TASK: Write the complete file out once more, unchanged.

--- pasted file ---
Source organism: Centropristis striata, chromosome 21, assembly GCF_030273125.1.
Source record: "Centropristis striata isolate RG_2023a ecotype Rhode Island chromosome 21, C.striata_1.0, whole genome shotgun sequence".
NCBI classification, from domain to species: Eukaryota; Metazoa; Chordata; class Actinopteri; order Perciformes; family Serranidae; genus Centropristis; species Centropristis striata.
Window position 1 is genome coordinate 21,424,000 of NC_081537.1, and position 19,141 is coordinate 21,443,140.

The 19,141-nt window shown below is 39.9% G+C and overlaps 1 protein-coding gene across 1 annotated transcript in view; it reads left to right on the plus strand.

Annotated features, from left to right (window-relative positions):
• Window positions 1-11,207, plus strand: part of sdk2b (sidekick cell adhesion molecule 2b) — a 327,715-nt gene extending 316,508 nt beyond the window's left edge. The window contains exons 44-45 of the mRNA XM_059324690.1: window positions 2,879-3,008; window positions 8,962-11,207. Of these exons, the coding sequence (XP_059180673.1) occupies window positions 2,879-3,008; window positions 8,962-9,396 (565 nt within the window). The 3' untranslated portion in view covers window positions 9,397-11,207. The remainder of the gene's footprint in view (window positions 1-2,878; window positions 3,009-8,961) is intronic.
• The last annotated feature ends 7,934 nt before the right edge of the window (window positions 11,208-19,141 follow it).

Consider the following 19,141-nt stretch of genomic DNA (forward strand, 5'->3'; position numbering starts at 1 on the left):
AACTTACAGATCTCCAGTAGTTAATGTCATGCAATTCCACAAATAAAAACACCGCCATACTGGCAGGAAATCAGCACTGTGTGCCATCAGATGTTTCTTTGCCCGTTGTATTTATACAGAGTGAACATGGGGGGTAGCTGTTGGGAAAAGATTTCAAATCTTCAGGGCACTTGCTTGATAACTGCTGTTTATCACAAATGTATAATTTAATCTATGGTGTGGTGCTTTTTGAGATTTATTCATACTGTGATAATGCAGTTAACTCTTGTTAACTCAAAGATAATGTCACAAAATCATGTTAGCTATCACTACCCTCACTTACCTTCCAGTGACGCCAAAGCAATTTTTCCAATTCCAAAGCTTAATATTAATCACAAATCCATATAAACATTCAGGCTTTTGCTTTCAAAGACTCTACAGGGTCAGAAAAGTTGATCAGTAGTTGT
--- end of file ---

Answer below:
Source organism: Centropristis striata, chromosome 21, assembly GCF_030273125.1.
Source record: "Centropristis striata isolate RG_2023a ecotype Rhode Island chromosome 21, C.striata_1.0, whole genome shotgun sequence".
NCBI classification, from domain to species: Eukaryota; Metazoa; Chordata; class Actinopteri; order Perciformes; family Serranidae; genus Centropristis; species Centropristis striata.
Window position 1 is genome coordinate 21,424,000 of NC_081537.1, and position 19,141 is coordinate 21,443,140.

The 19,141-nt window shown below is 39.9% G+C and overlaps 1 protein-coding gene across 1 annotated transcript in view; it reads left to right on the plus strand.

Annotated features, from left to right (window-relative positions):
• Window positions 1-11,207, plus strand: part of sdk2b (sidekick cell adhesion molecule 2b) — a 327,715-nt gene extending 316,508 nt beyond the window's left edge. The window contains exons 44-45 of the mRNA XM_059324690.1: window positions 2,879-3,008; window positions 8,962-11,207. Of these exons, the coding sequence (XP_059180673.1) occupies window positions 2,879-3,008; window positions 8,962-9,396 (565 nt within the window). The 3' untranslated portion in view covers window positions 9,397-11,207. The remainder of the gene's footprint in view (window positions 1-2,878; window positions 3,009-8,961) is intronic.
• The last annotated feature ends 7,934 nt before the right edge of the window (window positions 11,208-19,141 follow it).

Consider the following 19,141-nt stretch of genomic DNA (forward strand, 5'->3'; position numbering starts at 1 on the left):
AACTTACAGATCTCCAGTAGTTAATGTCATGCAATTCCACAAATAAAAACACCGCCATACTGGCAGGAAATCAGCACTGTGTGCCATCAGATGTTTCTTTGCCCGTTGTATTTATACAGAGTGAACATGGGGGGTAGCTGTTGGGAAAAGATTTCAAATCTTCAGGGCACTTGCTTGATAACTGCTGTTTATCACAAATGTATAATTTAATCTATGGTGTGGTGCTTTTTGAGATTTATTCATACTGTGATAATGCAGTTAACTCTTGTTAACTCAAAGATAATGTCACAAAATCATGTTAGCTATCACTACCCTCACTTACCTTCCAGTGACGCCAAAGCAATTTTTCCAATTCCAAAGCTTAATATTAATCACAAATCCATATAAACATTCAGGCTTTTGCTTTCAAAGACTCTACAGGGTCAGAAAAGTTGATCAGTAGTTGT